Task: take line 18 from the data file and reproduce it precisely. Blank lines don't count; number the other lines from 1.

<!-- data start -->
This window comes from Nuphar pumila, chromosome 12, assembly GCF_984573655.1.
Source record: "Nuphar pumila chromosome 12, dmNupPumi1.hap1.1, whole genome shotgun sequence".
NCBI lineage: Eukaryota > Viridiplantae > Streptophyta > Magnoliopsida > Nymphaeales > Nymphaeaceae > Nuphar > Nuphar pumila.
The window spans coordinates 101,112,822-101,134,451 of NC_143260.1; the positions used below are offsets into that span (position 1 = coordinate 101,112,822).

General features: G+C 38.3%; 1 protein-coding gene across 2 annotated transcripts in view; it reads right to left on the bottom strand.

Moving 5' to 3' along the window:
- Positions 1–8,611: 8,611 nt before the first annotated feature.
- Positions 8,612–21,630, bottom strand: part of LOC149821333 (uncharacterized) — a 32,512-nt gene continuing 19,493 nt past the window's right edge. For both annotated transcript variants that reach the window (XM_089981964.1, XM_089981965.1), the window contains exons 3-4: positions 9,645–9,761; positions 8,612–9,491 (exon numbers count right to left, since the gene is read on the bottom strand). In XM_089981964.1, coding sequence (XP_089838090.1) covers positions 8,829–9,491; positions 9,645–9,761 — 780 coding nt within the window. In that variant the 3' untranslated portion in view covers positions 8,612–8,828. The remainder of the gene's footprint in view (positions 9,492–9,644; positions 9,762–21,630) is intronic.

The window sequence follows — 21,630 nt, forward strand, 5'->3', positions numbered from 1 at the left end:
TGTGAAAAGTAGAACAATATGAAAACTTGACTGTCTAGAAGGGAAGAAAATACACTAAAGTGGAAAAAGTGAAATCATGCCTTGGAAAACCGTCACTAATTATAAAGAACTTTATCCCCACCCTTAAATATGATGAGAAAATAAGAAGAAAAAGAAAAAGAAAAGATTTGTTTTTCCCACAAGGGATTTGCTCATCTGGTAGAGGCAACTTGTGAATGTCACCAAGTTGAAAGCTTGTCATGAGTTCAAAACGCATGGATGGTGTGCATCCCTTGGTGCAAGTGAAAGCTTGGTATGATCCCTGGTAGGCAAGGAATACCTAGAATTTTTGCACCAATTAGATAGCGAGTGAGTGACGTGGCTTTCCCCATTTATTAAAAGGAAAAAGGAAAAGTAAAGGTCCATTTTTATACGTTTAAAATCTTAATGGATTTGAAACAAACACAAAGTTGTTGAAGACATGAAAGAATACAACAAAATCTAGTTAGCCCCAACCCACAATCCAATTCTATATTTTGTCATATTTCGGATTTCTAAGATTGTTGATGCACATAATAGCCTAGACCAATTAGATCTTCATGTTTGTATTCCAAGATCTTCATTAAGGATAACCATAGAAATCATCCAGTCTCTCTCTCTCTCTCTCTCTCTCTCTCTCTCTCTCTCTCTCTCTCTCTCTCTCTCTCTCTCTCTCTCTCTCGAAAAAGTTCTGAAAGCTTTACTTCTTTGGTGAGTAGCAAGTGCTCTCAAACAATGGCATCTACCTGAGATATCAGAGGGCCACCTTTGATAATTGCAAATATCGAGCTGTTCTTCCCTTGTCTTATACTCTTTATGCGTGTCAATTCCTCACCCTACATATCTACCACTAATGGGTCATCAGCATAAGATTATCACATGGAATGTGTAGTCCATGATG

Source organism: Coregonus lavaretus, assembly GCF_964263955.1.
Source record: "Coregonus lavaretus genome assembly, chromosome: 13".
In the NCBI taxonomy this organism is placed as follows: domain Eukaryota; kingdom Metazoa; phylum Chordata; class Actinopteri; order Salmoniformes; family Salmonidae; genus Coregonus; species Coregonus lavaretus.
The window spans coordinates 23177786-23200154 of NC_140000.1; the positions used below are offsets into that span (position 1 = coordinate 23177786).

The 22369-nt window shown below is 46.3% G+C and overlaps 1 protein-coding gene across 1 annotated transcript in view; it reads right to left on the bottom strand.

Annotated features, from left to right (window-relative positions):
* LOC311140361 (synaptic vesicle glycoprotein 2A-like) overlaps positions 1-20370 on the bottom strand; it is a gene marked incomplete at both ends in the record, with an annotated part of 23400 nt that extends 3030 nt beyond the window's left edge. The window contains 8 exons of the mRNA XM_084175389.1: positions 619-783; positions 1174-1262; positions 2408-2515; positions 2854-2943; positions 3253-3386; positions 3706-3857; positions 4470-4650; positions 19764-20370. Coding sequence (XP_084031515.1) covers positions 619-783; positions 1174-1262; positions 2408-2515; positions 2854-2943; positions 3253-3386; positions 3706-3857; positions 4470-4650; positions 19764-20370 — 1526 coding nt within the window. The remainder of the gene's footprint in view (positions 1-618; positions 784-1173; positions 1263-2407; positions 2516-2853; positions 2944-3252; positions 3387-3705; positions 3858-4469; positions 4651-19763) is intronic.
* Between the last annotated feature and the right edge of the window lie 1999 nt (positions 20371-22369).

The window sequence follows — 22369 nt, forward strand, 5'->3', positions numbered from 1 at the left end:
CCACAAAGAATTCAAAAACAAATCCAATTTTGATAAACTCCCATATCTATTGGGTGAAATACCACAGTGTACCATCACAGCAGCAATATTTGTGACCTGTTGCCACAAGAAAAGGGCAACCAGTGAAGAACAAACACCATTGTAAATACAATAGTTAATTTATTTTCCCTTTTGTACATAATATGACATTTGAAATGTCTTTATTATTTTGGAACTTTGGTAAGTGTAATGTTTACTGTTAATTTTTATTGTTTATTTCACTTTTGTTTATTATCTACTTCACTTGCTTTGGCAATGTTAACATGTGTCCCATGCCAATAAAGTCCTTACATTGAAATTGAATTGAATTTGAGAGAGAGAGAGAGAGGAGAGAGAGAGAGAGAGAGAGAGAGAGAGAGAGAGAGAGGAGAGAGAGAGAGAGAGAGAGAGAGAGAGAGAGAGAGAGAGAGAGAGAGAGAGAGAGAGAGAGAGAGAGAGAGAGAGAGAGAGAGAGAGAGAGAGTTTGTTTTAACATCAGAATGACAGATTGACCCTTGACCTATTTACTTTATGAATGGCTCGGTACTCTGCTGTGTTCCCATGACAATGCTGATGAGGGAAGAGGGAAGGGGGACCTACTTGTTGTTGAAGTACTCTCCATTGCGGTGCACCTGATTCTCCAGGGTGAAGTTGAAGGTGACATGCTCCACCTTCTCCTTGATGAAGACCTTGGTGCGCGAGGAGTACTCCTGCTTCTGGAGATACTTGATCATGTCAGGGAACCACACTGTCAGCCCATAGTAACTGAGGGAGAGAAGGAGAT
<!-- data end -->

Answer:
* Between the last annotated feature and the right edge of the window lie 1999 nt (positions 20371-22369).